WASHINGTON – President Trump said that the Federal Reserve has given China a competitive advantage over the US with its monetary policy, adding that it’s clear some officials haven’t listened to his advice to cut interest rates.
Trump has been a critic of the Fed’s interest-rate decisions and has called on the central bank to lower its short-term benchmark rate, currently in a range between 2.25 percent and 2.5 percent. Trump had also called on the Fed to halt the process of shrinking its bond portfolio.
In an interview with CNBC on Monday, Trump said that the Fed had become “very disruptive” and has given the Chinese an upper hand in trade negotiations.
“They devalue their currency, they have for years: It’s put them at a tremendous competitive advantage. And we don’t have that advantage because we have a Fed that doesn’t lower interest rates,” Trump said of China.
“We should be entitled to have a fair playing field, but even without a fair playing field – because our Fed is very, very disruptive to us – even without a fair playing field, we are winning,” he said.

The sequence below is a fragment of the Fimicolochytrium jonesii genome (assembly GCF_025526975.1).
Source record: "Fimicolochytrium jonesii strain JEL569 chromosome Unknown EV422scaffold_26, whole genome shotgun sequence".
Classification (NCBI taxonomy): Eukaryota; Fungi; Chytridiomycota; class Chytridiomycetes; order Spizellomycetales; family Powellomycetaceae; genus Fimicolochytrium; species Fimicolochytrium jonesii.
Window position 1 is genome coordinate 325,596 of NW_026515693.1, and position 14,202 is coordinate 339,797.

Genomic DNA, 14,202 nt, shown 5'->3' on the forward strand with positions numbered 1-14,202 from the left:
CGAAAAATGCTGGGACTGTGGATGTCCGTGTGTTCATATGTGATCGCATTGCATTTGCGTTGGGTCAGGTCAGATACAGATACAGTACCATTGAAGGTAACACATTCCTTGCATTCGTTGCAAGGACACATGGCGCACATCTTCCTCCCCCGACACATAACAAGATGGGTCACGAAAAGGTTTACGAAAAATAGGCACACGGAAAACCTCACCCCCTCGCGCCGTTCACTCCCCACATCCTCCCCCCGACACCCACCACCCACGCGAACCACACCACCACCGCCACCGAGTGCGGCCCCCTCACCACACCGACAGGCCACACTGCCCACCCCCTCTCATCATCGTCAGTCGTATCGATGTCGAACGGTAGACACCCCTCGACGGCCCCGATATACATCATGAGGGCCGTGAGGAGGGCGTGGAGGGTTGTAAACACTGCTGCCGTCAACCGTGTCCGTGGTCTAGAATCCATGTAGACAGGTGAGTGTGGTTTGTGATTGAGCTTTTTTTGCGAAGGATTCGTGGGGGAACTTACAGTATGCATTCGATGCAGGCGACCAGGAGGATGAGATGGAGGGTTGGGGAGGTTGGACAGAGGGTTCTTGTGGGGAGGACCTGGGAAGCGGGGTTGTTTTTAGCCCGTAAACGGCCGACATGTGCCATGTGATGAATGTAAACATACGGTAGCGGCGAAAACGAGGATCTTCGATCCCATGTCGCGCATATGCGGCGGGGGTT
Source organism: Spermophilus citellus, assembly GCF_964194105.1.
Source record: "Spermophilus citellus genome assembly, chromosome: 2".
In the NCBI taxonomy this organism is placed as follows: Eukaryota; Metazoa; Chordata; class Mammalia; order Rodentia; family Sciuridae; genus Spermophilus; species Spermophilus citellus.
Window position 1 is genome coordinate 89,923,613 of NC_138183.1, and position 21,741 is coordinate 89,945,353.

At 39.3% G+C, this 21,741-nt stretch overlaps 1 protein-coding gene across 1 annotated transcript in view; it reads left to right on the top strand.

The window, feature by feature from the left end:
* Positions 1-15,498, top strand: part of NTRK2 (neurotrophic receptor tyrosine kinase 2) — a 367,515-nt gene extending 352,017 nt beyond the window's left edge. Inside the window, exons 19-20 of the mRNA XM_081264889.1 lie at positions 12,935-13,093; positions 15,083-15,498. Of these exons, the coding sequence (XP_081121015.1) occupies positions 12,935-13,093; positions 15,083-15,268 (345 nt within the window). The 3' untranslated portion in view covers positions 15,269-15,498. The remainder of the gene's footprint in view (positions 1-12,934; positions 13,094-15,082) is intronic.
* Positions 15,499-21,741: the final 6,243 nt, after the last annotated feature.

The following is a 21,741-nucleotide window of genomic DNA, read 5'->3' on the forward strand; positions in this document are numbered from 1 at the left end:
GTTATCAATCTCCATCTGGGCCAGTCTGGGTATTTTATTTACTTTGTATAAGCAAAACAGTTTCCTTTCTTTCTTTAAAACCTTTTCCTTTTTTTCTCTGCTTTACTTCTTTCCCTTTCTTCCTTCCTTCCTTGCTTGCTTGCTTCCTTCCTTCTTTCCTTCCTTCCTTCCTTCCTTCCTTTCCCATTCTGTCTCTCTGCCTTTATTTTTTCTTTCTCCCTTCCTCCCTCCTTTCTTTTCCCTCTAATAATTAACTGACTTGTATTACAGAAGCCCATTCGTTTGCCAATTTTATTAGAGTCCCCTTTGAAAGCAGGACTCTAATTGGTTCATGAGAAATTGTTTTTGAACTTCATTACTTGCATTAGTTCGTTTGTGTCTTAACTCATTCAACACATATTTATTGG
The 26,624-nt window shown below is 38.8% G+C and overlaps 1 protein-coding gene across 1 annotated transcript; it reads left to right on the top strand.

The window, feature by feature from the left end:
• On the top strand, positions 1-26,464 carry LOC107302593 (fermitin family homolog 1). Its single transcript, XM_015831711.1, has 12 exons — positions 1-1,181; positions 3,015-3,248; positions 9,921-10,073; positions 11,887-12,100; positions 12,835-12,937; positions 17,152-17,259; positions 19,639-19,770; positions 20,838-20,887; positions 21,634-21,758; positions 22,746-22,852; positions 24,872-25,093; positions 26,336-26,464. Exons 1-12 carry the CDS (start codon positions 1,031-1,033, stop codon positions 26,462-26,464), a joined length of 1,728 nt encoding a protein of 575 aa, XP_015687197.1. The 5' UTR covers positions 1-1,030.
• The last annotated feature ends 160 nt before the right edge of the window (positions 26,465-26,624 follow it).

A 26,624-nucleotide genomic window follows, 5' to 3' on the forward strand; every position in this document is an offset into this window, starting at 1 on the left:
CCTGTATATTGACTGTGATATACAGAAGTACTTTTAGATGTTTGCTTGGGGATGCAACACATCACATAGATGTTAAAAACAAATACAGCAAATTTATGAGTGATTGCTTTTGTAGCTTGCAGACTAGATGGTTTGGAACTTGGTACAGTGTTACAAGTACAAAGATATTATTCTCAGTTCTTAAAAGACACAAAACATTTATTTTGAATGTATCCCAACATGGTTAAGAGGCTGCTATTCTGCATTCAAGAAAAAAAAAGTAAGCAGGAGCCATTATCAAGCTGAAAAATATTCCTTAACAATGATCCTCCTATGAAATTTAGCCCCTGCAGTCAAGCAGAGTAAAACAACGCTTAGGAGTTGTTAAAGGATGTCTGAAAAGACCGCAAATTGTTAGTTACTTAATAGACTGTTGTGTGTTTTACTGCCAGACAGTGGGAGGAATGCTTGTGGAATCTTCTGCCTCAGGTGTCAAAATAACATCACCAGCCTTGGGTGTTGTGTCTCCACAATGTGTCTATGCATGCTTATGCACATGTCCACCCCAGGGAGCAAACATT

Trump has accused China of reneging on its promises and derailing the latest trade talks. Still, he anticipates meeting with China’s President Xi Jinping later this month on the sidelines of the Group of 20 summit where he hopes to get the discussions back on track. He said Monday that he believes the tariffs he imposed on Chinese goods would ultimately force China into a deal.
While Trump hailed his administration’s efforts to reach a deal, he said that it was despite the decisions by Fed Chairman Jerome Powell, whom he elevated to the post last year, and other Fed officials to raise interest rates.
“It’s more than just Jay Powell – we have people on the Fed that really weren’t – they’re not my people,” he said. “They certainly didn’t listen to me because they made a big mistake. They raised interest rates far too fast.”
Trump said that the Fed’s decision two years ago to slowly shrink its $3.8 trillion asset portfolio, which some refer to as “quantitative tightening,” has also led to tighter monetary policy relative to China.
Beginning last fall, the Fed began allowing its bond holdings to decline by up to $50 billion a month, including $30 billion in Treasurys and $20 billion in mortgage bonds, though the actual redemptions have been less than that on average. Beginning in May, it reduced the monthly pace of the runoff of Treasury holdings to $15 billion, and it will stop reducing its Treasury holdings by October.
“Now, China’s doing just the opposite,” he added. “They’re pumping money in. So I’m winning, but I’m not winning on a level table.”